Audrey Hepburn is the screen Goddess that have brought us many memorable characters such as Eliza DoLittle and Sabrina Fairchild, but her most brilliant creation is, in my opinion, her interpretation of Holly Golightly. An high-class call girl, confused by herself in a whirlpool of human desire and aspirations, Hepburn plays all the polarising forces of Golightly, from her “people’s person” side at parties, to her sensitive, insecure side when she’s with her man George Peppard, showing that, in most cases, the brunette beauty, world wise smarts and pipe tobaccoed image; ‘tis nothing but a well-created façade, hiding a woman that is as worried about love as we all are.

04. Wei Minzhi (Wei Minzhi, Not one Less)
As the young, inexperienced and thoroughly unglamorous child living a thoroughly unglamorous life, Wei Minzhi creates a very genuine and sad character that is eternally ennobling to watch. Her sheer determination to just earn that tiny reward is one of her best qualities, but the thing that makes her character most accessible to me is how she captures the hardship of life for all children growing up in rural China, and how she refuses to feel sorry for herself, until the very end, when there seems to be no hope left.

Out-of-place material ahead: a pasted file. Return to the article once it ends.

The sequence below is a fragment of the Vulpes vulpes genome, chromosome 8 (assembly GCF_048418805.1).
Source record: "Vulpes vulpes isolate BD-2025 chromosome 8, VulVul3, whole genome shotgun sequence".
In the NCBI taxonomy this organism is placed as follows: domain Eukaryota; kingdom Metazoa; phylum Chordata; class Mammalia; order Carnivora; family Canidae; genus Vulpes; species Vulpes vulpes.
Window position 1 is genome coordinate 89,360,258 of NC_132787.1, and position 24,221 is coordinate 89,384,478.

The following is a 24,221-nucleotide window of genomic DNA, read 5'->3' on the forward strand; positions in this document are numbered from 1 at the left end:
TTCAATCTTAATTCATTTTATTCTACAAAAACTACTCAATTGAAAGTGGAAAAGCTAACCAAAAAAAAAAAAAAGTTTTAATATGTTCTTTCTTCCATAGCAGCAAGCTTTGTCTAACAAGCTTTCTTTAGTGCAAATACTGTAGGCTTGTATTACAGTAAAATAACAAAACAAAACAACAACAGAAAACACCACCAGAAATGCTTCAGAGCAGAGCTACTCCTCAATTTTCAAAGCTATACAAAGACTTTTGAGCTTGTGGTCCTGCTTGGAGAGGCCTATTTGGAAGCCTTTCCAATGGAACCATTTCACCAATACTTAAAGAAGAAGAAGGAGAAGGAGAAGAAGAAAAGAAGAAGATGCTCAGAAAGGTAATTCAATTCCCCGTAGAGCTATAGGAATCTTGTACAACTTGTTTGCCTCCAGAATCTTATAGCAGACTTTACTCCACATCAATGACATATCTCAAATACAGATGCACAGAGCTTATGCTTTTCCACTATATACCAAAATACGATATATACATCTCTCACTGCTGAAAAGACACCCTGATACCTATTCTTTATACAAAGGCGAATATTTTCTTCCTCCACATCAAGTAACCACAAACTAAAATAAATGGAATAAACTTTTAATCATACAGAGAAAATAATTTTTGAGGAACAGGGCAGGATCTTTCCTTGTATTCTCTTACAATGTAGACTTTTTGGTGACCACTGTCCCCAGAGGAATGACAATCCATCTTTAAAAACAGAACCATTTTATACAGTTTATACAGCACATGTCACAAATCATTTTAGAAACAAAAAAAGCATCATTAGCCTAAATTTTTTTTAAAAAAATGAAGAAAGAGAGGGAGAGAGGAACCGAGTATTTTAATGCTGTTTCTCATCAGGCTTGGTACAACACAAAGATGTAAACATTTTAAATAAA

05. June Carter Cash (Reese Witherspoon, Walk the Line)
Reese Witherspoon plays the singer-songwriter-country music star that grabbed the attentions of Johnny Cash, but proved a hard win, forcing him to quit his narcotic dependence and violent self-destruction before she’d consider him. June Carter Cash never had it easy – her first husband left her for another woman, and divorce in those days was completely loathed (witness the rudeness she receives in the convenience store), but her feminist self-respect brought her above any signs of self-pity as she ploughed on ahead, and found true love, and both earns and gives to the respect of Johnny Cash.